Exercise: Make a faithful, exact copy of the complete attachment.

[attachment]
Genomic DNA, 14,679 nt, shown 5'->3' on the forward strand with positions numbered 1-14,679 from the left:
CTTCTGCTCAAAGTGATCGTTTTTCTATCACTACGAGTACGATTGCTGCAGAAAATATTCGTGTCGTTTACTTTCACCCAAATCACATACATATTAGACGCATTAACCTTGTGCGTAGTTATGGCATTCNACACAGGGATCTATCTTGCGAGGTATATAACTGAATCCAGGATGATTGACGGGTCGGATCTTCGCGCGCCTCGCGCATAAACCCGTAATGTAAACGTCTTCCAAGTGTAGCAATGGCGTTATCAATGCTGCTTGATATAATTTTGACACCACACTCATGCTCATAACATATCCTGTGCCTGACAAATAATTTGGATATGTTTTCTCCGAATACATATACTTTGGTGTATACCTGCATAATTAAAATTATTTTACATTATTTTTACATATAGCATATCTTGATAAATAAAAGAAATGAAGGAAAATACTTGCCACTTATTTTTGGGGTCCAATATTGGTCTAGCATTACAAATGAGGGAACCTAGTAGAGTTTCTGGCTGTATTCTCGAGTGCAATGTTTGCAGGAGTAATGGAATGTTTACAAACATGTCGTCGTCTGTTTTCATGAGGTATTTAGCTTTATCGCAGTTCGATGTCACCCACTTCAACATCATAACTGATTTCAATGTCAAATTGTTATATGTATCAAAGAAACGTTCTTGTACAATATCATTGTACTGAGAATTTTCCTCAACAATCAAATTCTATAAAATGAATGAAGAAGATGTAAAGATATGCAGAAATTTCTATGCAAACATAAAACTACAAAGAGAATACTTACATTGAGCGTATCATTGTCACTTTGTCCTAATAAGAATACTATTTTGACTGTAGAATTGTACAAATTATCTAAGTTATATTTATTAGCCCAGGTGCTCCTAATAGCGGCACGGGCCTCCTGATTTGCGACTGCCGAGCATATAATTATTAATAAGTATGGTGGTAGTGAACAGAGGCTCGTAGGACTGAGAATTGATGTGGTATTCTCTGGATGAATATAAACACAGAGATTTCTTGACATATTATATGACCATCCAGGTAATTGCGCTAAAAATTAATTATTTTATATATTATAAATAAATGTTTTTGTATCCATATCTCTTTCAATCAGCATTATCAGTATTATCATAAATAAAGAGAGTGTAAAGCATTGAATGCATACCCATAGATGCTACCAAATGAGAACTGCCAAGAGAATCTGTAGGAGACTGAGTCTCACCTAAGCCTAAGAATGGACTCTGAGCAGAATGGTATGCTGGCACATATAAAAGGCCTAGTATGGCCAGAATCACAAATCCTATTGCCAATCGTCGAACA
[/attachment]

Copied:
Genomic DNA, 14,679 nt, shown 5'->3' on the forward strand with positions numbered 1-14,679 from the left:
CTTCTGCTCAAAGTGATCGTTTTTCTATCACTACGAGTACGATTGCTGCAGAAAATATTCGTGTCGTTTACTTTCACCCAAATCACATACATATTAGACGCATTAACCTTGTGCGTAGTTATGGCATTCNACACAGGGATCTATCTTGCGAGGTATATAACTGAATCCAGGATGATTGACGGGTCGGATCTTCGCGCGCCTCGCGCATAAACCCGTAATGTAAACGTCTTCCAAGTGTAGCAATGGCGTTATCAATGCTGCTTGATATAATTTTGACACCACACTCATGCTCATAACATATCCTGTGCCTGACAAATAATTTGGATATGTTTTCTCCGAATACATATACTTTGGTGTATACCTGCATAATTAAAATTATTTTACATTATTTTTACATATAGCATATCTTGATAAATAAAAGAAATGAAGGAAAATACTTGCCACTTATTTTTGGGGTCCAATATTGGTCTAGCATTACAAATGAGGGAACCTAGTAGAGTTTCTGGCTGTATTCTCGAGTGCAATGTTTGCAGGAGTAATGGAATGTTTACAAACATGTCGTCGTCTGTTTTCATGAGGTATTTAGCTTTATCGCAGTTCGATGTCACCCACTTCAACATCATAACTGATTTCAATGTCAAATTGTTATATGTATCAAAGAAACGTTCTTGTACAATATCATTGTACTGAGAATTTTCCTCAACAATCAAATTCTATAAAATGAATGAAGAAGATGTAAAGATATGCAGAAATTTCTATGCAAACATAAAACTACAAAGAGAATACTTACATTGAGCGTATCATTGTCACTTTGTCCTAATAAGAATACTATTTTGACTGTAGAATTGTACAAATTATCTAAGTTATATTTATTAGCCCAGGTGCTCCTAATAGCGGCACGGGCCTCCTGATTTGCGACTGCCGAGCATATAATTATTAATAAGTATGGTGGTAGTGAACAGAGGCTCGTAGGACTGAGAATTGATGTGGTATTCTCTGGATGAATATAAACACAGAGATTTCTTGACATATTATATGACCATCCAGGTAATTGCGCTAAAAATTAATTATTTTATATATTATAAATAAATGTTTTTGTATCCATATCTCTTTCAATCAGCATTATCAGTATTATCATAAATAAAGAGAGTGTAAAGCATTGAATGCATACCCATAGATGCTACCAAATGAGAACTGCCAAGAGAATCTGTAGGAGACTGAGTCTCACCTAAGCCTAAGAATGGACTCTGAGCAGAATGGTATGCTGGCACATATAAAAGGCCTAGTATGGCCAGAATCACAAATCCTATTGCCAATCGTCGAACA